Aid and Attendance is an enhanced pension available to veterans and surviving spouses to assist with the cost of medical expenses and long-term care. The benefit varies between $1,149 and $2,120 per month, depending on whether the applicant is the veteran, a veteran with a dependant, or a surviving spouse.
On January 23rd, the Veterans Affairs Department issued proposed regulations to change the eligibility criteria for Aid and Attendance.
Some of the changes are as follows:
1. Asset Limit: The proposed regulation establishes an asset limit equivalent to Medicaid’s maximum community spouse resource allowance, which is $119,220, in 2015, plus one primary residence. A primary residence is only excluded to the extent that it is under two acres.
The new asset limit is actually helpful to applicants because it establishes a clear limit as opposed to the current rule, which does not. However, limiting the exclusion of a primary residence to two acres poses a problem because increased acreage is not necessarily equivalent to an increase in fair market value and it penalizes veterans in more rural areas.
In addition, the proposed regulations provide that proceeds from the sale of a home will not be countable if used to purchase another home within the calendar year. Using the calendar year is odd because it favors someone who sells their home in February over someone who sold it in November.
2. Penalty for Transferring Assets: The proposed regulations impose a three-year “lookback” period for transferring assets. In other words, if an applicant transfers assets within three years of applying for Aid and Attendance, the applicant will be ineligible for a period of time. The ineligibility period is calculated by taking the value of the asset transferred and dividing it by the maximum annual pension rate for the applicant. The ineligibility period can be up to ten years and begins the month after the last transfer was made.
This is a major change because currently there is no penalty imposed for transferring assets. This is a problem for our clients because very often they transfer assets to create eligibility for Aid and Attendance to help them supplement the cost of their care, but the Aid and Attendance benefit by itself is insufficient. So family members use the transferred assets to make up the difference.
In addition, since veterans and surviving spouses of veterans receive different levels of pension under the program, a different penalty period would be created on the same transfer depending on whether you are a veteran or a surviving spouse of a veteran. See the example below:
Married Veteran transfers $25,000: penalty period = 11 months ($25,000/$2,100)
Surviving Spouse transfers $25,000: penalty period = 21 months ($25,000/$1,149)
3. Limited Permissible Transfers: The proposed regulations only authorize transfers to a child who became disabled before age 18. What about children who became disabled later in life as a result of a brain injury? The permissible transfers in the regulations for Aid and Attendance should follow the same rules as the Social Security Administration for Supplemental Security Income and Medicaid so there is uniformity.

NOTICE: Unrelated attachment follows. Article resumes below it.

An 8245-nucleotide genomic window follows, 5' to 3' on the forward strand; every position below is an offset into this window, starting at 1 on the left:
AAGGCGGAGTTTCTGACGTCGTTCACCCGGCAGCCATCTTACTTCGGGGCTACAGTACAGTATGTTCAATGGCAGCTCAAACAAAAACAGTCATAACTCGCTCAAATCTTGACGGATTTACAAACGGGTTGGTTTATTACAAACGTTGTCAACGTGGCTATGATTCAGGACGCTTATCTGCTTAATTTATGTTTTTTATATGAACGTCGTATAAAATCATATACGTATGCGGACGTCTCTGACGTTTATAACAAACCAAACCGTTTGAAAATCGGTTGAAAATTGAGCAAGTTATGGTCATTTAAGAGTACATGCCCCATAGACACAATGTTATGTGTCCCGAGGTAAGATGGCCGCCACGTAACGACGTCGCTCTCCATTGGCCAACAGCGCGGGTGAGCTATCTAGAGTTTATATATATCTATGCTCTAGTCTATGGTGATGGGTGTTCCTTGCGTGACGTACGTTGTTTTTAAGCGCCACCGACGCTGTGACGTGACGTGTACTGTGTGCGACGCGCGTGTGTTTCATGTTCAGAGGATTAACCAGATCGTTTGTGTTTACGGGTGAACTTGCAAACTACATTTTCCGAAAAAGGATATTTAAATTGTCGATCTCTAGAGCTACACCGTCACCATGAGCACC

4. Curing Transfers: A “cure” is when a transfer can be returned to eliminate the transfer and, therefore, the penalty period. The proposed regulations do provide that transfers can be “cured” but, do not permit a partial cure. In addition, the proposed change only allows a “cure” within 30 days of filing the application, while the applications are often not even reviewed for months. In essence, by the time an applicant is notified that there is a transfer that is being penalized, the 30 days will have come and gone.
5. Limits Hourly Rate for Home Health Aides: The proposed regulation limits the hourly rate for countable medical expenses for home health aides to $21 per hour.
This may be reasonable in some parts of the country, but in Massachusetts the hourly cost is generally higher than this.
6. Irrevocable Trusts, Revocable Trusts and Annuities: The proposed regulations would treat all transfers to any trust (revocable or irrevocable) as a transfer for less than fair market value and impose a penalty. In addition, the changes treat the purchase of any type of annuity as a transfer for less than fair market value.
It makes no sense to penalize transfers to revocable trusts since applicants still have full control of and access to such funds. The purchase of an immediate annuity should not be treated as a transfer for less than fair market value since this is simply a form of investment. The income should be counted toward an applicant’s countable income for eligibility purposes.
If you are a veteran or an attorney who represents veterans, reach out to your Senator and Congressman to oppose these changes. You can find out who your Senator and Congressman are by clicking here. You may also submit comments to the VA by clicking here by March 24th. All comments must be addressed before the final ruling can be issued.